Archive for 'on writing'

On arranged marriages

Really enjoyed Madeline Hunter’s thoughtful and wide-ranging post in USA Today‘s Happy Ever After blog, “Romance Unlaced: Authors Explore Beloved Arranged-marriage Trope in Recent Historicals.” Among the authors sharing their perspective are Julia London, Elisabeth Hobbes, and Blythe Gifford.

Graphic for USA Today's Happy Ever After blog

It’s a trope I like a lot too. Obviously. I utilized it in my own You May Kiss the Bride and The Laird Takes a Bride:)

You can read the post here.

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Word of the day: Mayhap

Here’s a lovely word for a writer of historical romance. By way of example, Merriam-Webster quotes from Sir Walter Scott’s Waverly: “The very footmen sometimes grinned too broadly, the maidservants giggled mayhap too loud . . .”

Infographic: "mayhap" and its definition, via Merriam-Webster

Waverly was published in 1814, which would clearly make it acceptable for me to use “mayhap” in one of my Regency-era books. I haven’t so far, though now, as I’m writing the third book in the Penhallow Dynasty series, it occurs to me that there’s a character who could very well utter it. Stay tuned . . .

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Word of the day: Fastidious

“Difficult to please,” says Merriam-Webster; also “having complex nutritional requirements.” It’s a wonderfully accurate description of my hero’s grandmother in You May Kiss the Bride.Infographic: a definition of "fastidious" by Merriam-Webster

Here’s a snippet from Chapter 5, in which my heroine discovers just how fastidious her hostess is.

Livia stared dismally at her plate. On it was a mashed turnip cake, three limp mushrooms over which had been spooned a lumpy gray sauce, and half a raw artichoke bottom. Not only did Mrs. Penhallow follow a most peculiar culinary regimen, so were she and Miss Cott forced to endure it as well. It was all because of that repulsive Dr. Wendeburgen, one of Bath’s most eminent physicians and a particular favorite of Mrs. Penhallow. No meat, no fish, no poultry, no milk, no cream, no butter, no eggs, no bread, declared Dr. Wendeburgen. Above all, no desserts! What could be more injurious to the human alimentary tract?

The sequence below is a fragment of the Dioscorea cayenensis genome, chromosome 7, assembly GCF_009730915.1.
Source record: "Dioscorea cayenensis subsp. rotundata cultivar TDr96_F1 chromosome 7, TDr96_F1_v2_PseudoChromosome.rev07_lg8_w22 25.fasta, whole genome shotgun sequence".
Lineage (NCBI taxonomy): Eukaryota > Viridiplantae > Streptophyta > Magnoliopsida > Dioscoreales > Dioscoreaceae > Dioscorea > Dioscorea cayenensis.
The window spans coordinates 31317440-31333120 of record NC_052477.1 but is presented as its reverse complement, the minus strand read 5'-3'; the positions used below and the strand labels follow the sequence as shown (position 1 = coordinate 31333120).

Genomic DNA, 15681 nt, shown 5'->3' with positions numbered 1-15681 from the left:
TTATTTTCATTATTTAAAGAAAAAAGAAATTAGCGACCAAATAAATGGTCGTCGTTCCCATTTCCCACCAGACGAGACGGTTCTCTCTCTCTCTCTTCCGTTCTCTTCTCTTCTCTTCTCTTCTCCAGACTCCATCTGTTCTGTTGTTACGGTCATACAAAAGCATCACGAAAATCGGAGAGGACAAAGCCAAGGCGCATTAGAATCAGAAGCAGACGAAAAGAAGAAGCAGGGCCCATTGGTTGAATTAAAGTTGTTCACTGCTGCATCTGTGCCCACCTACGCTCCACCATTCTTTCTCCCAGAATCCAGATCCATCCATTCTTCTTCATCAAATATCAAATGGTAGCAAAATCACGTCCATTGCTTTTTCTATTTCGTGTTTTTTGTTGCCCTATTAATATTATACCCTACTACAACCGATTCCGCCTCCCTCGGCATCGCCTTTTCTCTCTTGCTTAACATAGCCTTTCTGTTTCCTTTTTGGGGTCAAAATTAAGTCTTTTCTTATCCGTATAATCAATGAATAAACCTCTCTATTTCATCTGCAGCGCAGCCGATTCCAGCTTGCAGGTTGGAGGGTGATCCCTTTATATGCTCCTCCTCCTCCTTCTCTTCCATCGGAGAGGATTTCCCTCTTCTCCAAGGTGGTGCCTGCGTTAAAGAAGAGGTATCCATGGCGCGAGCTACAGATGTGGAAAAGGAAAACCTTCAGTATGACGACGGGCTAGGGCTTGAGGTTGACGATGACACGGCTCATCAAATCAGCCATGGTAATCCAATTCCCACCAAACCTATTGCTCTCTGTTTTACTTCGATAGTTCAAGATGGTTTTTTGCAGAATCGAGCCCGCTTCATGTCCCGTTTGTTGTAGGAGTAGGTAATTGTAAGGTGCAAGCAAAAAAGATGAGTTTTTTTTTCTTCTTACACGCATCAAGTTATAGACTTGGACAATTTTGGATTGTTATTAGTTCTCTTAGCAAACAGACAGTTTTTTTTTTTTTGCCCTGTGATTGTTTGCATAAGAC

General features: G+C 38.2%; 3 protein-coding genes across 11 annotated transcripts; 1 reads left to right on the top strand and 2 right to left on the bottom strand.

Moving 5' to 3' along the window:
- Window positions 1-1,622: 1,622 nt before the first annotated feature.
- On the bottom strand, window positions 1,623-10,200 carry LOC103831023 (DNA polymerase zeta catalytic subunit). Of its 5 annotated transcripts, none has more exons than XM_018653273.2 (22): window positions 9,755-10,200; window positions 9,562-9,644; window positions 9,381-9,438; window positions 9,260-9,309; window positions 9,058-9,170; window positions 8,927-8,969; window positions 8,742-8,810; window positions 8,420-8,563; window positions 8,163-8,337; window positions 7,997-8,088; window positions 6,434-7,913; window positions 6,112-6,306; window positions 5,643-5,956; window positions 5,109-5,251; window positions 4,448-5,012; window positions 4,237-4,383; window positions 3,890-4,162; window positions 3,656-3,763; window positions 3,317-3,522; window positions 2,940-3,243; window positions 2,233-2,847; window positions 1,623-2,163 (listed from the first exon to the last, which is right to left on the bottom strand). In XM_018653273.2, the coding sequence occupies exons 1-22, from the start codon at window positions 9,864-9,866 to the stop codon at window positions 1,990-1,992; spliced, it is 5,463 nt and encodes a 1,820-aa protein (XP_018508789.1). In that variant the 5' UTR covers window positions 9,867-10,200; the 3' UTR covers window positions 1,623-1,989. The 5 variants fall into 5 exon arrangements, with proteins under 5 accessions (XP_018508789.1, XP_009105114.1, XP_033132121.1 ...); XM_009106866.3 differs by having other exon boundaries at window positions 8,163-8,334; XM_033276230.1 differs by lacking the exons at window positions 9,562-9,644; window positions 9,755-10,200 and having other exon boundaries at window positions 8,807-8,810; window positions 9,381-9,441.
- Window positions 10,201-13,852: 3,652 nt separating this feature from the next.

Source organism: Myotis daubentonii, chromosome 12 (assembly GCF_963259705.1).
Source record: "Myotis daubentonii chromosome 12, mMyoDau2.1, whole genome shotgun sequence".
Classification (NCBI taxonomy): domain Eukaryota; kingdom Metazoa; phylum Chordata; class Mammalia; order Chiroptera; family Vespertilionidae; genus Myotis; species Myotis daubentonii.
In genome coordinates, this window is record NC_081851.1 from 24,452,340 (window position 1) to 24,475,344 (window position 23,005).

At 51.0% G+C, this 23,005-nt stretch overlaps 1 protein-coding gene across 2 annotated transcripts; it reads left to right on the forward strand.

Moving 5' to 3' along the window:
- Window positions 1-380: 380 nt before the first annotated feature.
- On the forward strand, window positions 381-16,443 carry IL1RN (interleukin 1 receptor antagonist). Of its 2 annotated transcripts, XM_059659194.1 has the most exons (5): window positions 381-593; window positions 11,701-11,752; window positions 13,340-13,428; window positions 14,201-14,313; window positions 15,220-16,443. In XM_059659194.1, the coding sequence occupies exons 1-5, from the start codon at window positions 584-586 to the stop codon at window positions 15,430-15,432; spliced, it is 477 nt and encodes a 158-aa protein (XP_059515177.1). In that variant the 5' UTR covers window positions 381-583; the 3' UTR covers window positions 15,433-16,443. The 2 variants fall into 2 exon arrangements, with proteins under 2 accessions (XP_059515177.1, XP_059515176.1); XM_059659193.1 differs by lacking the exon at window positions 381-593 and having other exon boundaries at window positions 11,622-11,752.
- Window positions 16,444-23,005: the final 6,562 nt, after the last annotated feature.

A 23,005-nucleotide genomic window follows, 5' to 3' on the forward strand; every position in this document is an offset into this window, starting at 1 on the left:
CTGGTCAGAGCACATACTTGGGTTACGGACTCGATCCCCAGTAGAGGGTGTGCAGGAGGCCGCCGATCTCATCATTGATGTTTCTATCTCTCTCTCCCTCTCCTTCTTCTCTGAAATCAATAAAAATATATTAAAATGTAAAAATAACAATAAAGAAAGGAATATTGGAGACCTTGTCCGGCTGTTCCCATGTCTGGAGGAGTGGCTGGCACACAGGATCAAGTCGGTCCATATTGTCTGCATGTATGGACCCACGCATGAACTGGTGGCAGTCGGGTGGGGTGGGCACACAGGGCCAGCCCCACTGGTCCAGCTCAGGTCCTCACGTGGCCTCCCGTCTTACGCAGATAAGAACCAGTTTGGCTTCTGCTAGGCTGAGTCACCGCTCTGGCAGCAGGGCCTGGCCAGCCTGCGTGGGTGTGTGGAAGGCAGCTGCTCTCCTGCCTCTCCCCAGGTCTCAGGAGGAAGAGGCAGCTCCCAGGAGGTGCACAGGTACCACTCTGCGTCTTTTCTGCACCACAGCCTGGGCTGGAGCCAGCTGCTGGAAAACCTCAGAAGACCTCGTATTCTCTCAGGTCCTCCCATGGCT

Want to read more? Click here to read Chapter 1.

If you’d like to preorder in advance of the March 27th release, click here.

Plus, Avon Books is hosting two giveaways! Ten print advance reader’s copies are up for grabs on Goodreads. And there’s a sweepstakes, too. Good luck!

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About that cloak in Chapter 4 . . .

The other day I drifted up from sleep in the wintry early-morning darkness, and the first thing that came to mind — very clearly and distinctly — was the cloak a secondary character in The Laird Takes a Bride wears in Chapter 4

My brain had just served up the realization that it was unlikely that this character would choose this particular cloak, and that I really should change it.

So I did. With satisfaction.

Cartoon via Someecards: "Writer Hard at Work"

It’s true.

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Word of the day: Uncouth

Here’s a useful word I employed in You May Kiss the Bride. Infographic: "uncouth" and its definition, via Merriam-Webster

 

My heroine, Livia, betrothed to Gabriel Penhallow, hears the name Alasdair Penhallow mentioned, and asks who that is. Gabriel’s haughty, cantankerous grandmother replies with a sniff:

“He is Gabriel’s cousin, and the head of the Scottish branch of the Penhallows — we here in England have nothing to do with them as they are a backward, uncouth lot. This Alasdair is evidently an utter wastrel and is known, among our own intimate circle, as the black sheep of the family. A highly appropriate term, given the Clans’ apparent obsession with their sheep. For myself, I have never cared for mutton, but Dr. Wendeburgen says under extreme circumstances, such as a fit of sneezing that lasts more than an hour, consuming it in pureed form is of the utmost urgency.”